Home > Herbs, Onions, Peppers, Tomato > Shakshuka – Not Your Momma’s Peppers and Eggs

Shakshuka – Not Your Momma’s Peppers and Eggs

Shakshuka, come on, say it with me, shak-skuk-a. Doesn’t that feel good. It does to me as well. Now lets discuss what this amazing word means and why I think you should give it a go. Shakshuka is a traditional Israeli street food. To those not familiar with the dish it can be likened to another one of my favorite breakfast foods, Huevos Rancheros. Like Huevos Rancheros, this morning delight consists of eggs which are half poached, half steamed in a flavorful tomato sauce. Rather than the traditional spicy and tomato based ranchero sauce that is emblematic of Huevos Rancheros, this dish is cooked with a cumin scented mixture of peppers, onions, and tomatoes.

It is simply the best breakfast food I have ever had. Really. And it is so seriously easy to make at home that you must try it, I implore you. Like Nike says “just do it.”

Its easy to see why this dish is such a hit in Israel. It is simple, cheap, and amazingly flavorful. I mean, seriously, whats not to like. While it was criminalized for its cholesterol content during the 90s the egg is back on top and in favor with many in the nutrition industry in recent years. As Web MD explains “The confusion over eggs stems from their cholesterol content. One large egg contains 213 mg of cholesterol, accounting for two-thirds of the recommended daily limit.” Not only are eggs off of the list of suspects but they are now being touted as an amazing source of complete vitamins and protein. As web MD’s Kathleen Seldman explains “Along with milk, eggs contain the highest biological value (or gold standard) for protein. One egg has only 75 calories but 7 grams of high-quality protein, 5 grams of fat, and 1.6 grams of saturated fat, along with iron, vitamins, minerals, and carotenoids. The egg is a powerhouse of disease-fighting nutrients like lutein and zeaxanthin. These carotenoids may reduce the risk of age-related macular degeneration, the leading cause of blindness in older adults. And brain development and memory may be enhanced by the choline content of eggs.

The sauce for the shakshuka can be made several days in advance and can be stored in the refrigerator and reheated in a pan before cooking the eggs. The sauce makes enough for approximately 8 eggs or around 4 servings. It can easily be doubled, without affecting the integrity of the dish so please feel free to double or triple if you would like to make additional servings. Just be sure you have a pan big enough for the peppers and tomatoes to sit comfortably. Traditionally this dish is served in Israel in individual small pans, I used a larger pan when I made this which works just as well. Whatever pan you choose be sure you have a lid which fits snugly on the top, it is imperative that the cooking vessel is lidded to trap in the steam which will cook the tops of the eggs while the bottoms solidify over low heat.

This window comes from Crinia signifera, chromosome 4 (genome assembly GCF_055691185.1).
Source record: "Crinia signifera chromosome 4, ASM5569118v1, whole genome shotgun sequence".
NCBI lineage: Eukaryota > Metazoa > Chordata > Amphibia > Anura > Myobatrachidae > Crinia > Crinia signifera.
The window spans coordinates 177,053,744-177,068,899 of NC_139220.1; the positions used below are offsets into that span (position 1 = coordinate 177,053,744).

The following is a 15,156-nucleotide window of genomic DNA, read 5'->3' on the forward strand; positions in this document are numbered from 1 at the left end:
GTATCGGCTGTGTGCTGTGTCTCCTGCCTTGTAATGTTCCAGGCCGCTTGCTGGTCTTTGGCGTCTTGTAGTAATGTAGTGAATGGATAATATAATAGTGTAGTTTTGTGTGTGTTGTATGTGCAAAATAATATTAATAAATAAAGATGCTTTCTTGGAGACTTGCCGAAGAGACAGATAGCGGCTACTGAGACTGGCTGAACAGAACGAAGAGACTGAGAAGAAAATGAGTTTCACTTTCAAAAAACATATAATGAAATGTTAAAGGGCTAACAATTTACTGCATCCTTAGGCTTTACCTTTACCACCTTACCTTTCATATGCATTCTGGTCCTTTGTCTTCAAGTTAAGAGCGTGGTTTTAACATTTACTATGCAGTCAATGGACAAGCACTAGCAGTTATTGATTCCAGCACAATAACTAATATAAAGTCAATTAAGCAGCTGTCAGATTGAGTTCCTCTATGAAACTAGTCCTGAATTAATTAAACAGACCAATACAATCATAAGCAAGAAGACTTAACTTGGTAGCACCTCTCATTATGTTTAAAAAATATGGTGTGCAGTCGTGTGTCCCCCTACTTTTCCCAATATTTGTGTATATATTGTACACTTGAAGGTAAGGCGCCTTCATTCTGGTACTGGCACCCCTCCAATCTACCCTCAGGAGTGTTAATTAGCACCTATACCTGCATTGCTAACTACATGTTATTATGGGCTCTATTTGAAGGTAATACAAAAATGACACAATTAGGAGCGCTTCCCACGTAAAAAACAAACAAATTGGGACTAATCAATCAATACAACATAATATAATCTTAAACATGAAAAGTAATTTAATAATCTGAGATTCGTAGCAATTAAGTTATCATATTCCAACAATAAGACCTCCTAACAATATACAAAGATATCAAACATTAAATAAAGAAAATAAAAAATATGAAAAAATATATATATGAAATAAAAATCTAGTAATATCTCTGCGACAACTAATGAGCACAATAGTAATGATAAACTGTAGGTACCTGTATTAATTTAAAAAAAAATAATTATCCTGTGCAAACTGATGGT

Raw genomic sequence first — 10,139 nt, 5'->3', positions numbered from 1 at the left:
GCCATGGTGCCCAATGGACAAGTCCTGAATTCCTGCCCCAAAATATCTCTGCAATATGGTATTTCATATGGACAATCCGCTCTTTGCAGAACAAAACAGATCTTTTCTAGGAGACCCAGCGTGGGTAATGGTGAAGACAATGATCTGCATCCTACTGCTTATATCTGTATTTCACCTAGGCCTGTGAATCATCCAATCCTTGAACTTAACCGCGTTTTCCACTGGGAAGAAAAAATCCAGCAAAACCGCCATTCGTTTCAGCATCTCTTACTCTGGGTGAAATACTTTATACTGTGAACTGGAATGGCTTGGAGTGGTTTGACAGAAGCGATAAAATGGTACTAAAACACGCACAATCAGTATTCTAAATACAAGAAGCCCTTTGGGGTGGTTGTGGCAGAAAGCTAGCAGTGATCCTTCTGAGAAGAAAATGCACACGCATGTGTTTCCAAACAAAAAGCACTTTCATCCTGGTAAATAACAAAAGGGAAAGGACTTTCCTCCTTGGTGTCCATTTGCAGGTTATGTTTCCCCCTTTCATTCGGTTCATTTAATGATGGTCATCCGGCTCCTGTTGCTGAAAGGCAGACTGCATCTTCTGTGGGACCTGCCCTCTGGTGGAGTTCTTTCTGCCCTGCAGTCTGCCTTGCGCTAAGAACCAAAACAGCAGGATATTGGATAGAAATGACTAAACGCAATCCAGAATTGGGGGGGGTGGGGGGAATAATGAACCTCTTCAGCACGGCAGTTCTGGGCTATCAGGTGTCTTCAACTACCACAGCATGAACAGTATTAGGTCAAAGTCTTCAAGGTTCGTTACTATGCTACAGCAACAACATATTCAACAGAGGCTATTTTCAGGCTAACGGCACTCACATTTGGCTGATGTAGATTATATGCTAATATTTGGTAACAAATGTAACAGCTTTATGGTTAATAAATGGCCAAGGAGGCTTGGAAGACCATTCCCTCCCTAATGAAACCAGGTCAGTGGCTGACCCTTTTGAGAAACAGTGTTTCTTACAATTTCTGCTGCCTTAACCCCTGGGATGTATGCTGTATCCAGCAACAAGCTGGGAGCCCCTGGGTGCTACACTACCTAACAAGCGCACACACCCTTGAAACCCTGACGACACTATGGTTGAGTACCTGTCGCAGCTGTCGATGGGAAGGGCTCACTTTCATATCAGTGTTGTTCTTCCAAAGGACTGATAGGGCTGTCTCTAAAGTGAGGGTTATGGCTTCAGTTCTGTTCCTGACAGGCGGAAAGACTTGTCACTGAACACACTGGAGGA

I like to serve these eggs sitting atop nice thick pieces of toast. As you cut into the eggs the bread will absorb the sauce and and runny part of the yolk and the combination is simply delicious. I imagine that any leftover sauce would make a great topping for bruschetta with or without the addition of a bit of goat cheese.

Shakshuka

1 TSP Cumin Seeds
1/2 Cup Olive Oil
2 Lg Onions Sliced Thinly
2 Red and 2 Yellow Peppers Cut Into Thin Strips
2 TSP Muscovado Sugar
2 BayLeaves
6 Sprigs Thyme, Picked and Chopped
4 TBSP Parsley Chopped
6 Ripe Tomatoes, Chopped
1 Pinch Saffron Strands
Pinch of Cayenne
Salt and Pepper
About a Cup of Water
8 Farm Fresh Eggs

Heat a large skillet over med heat. When the skillet is hot add cumin seeds and dry toast until fragrant and slightly darker in color.

Once the cumin has toasted add the oil, once the oil is hot add the onions and sautee for 5 mins. Add the peppers and sautee another 5-7 mins or until the peppers are very soft.

Add the tomatoes, saffron, sugar, bay leaves, thyme, and cayenne. Add some salt and pepper (about a 1/2 TSP salt and a TSP pepper). Add the water and cook on low heat for 15 minutes.

Separate the sauce into the pan you plan to use. Make wells in the tomato and pepper mixture for the amount of eggs you plan to use, crack an egg into each well and turn the heat to low. Sprinkle a bit of salt and pepper on top and lid the pans. Simmer 8-12 mins depending on how done you like your eggs. I am traditionally a runny yolk sort of a girl but with the tomato sauce I like the yellows to be a bit more set and trend towards 1o mins on cooking time.

When the eggs have finished cooking sprinkle some freshly chopped parsley on top.

Carefully remove the eggs from a pan and set atop some thick slices of toast. Serve and enjoy!

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  1. Peter Ipnar
    September 8, 2011 at 12:01 pm

    I made this last night and placed it over some fresh sourdough slices. It was DELICIOUS! You leave out the sugar, bay leaves, and thyme. I assumed they would go in with the tomatoes and water for the sauce.

    • September 9, 2011 at 12:39 am

      Hey Peter! Thanks for the comment! I must have had a brain fart on that one! I have added the missing ingredients into the recipe. Thanks for reading and giving the recipe a go.

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